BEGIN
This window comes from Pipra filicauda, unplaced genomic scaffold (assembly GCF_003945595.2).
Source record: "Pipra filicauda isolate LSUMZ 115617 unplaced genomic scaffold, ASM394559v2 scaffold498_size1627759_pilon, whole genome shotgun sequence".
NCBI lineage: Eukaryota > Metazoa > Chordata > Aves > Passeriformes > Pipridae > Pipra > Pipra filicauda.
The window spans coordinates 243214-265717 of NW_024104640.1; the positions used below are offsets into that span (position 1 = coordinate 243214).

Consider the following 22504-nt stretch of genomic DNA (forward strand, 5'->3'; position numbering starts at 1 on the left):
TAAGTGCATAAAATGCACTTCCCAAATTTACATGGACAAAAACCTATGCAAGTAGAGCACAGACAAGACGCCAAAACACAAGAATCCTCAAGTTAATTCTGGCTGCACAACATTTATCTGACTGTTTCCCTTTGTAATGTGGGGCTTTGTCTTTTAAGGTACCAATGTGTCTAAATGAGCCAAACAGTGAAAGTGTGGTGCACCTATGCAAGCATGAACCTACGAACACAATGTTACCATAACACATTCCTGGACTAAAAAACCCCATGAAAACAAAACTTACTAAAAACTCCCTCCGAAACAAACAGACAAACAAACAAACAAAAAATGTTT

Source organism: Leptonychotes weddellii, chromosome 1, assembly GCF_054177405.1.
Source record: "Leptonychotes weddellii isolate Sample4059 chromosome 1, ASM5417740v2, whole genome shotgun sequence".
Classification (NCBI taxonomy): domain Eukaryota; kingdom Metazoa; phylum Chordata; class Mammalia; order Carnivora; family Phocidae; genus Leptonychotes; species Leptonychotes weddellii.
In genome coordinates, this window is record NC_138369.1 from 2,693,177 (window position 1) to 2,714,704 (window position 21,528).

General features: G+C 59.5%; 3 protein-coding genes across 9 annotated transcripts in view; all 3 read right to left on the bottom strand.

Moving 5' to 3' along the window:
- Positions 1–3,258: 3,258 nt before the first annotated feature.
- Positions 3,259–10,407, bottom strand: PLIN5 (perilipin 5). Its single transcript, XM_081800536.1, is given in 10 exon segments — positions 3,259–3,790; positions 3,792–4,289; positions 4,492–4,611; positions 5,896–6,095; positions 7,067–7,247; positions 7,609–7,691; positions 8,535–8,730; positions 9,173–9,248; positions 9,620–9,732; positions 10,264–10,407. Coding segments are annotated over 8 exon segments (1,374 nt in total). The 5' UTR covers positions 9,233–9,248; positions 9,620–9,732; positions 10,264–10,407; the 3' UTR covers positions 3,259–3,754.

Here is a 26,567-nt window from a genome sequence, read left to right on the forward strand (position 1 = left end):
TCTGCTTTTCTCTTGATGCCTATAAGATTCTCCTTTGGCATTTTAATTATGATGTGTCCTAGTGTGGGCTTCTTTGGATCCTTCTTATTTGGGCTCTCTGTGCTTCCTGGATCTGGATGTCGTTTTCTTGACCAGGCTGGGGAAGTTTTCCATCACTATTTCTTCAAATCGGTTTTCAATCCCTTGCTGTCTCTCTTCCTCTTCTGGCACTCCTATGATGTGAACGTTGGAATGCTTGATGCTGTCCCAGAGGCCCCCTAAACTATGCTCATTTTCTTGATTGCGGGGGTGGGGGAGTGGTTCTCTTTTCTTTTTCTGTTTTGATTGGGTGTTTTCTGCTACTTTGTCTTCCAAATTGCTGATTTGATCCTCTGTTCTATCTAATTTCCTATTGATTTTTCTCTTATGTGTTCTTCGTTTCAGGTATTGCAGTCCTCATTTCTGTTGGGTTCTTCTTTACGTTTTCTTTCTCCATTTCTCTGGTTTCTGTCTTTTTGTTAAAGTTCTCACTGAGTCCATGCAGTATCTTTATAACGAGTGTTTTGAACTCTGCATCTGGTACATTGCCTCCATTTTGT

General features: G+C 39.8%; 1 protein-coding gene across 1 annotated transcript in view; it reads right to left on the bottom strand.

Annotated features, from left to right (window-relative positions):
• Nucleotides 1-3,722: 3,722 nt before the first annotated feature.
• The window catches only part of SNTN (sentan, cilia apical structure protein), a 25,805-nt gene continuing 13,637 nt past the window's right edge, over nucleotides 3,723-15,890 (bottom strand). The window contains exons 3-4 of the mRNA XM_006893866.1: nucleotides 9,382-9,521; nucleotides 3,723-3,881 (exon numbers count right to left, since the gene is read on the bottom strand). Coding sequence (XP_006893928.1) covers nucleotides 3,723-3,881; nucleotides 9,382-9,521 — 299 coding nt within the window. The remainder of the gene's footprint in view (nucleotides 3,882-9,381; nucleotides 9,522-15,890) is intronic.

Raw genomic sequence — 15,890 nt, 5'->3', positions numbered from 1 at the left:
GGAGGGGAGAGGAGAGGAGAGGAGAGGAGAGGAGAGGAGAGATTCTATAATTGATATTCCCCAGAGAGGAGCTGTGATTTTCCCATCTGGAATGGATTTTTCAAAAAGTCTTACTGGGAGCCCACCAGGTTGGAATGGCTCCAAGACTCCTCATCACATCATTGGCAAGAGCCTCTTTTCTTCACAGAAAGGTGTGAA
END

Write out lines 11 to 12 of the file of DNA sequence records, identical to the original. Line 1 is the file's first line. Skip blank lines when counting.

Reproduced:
General features: G+C 59.5%; 3 protein-coding genes across 9 annotated transcripts in view; all 3 read right to left on the bottom strand.

Moving 5' to 3' along the window: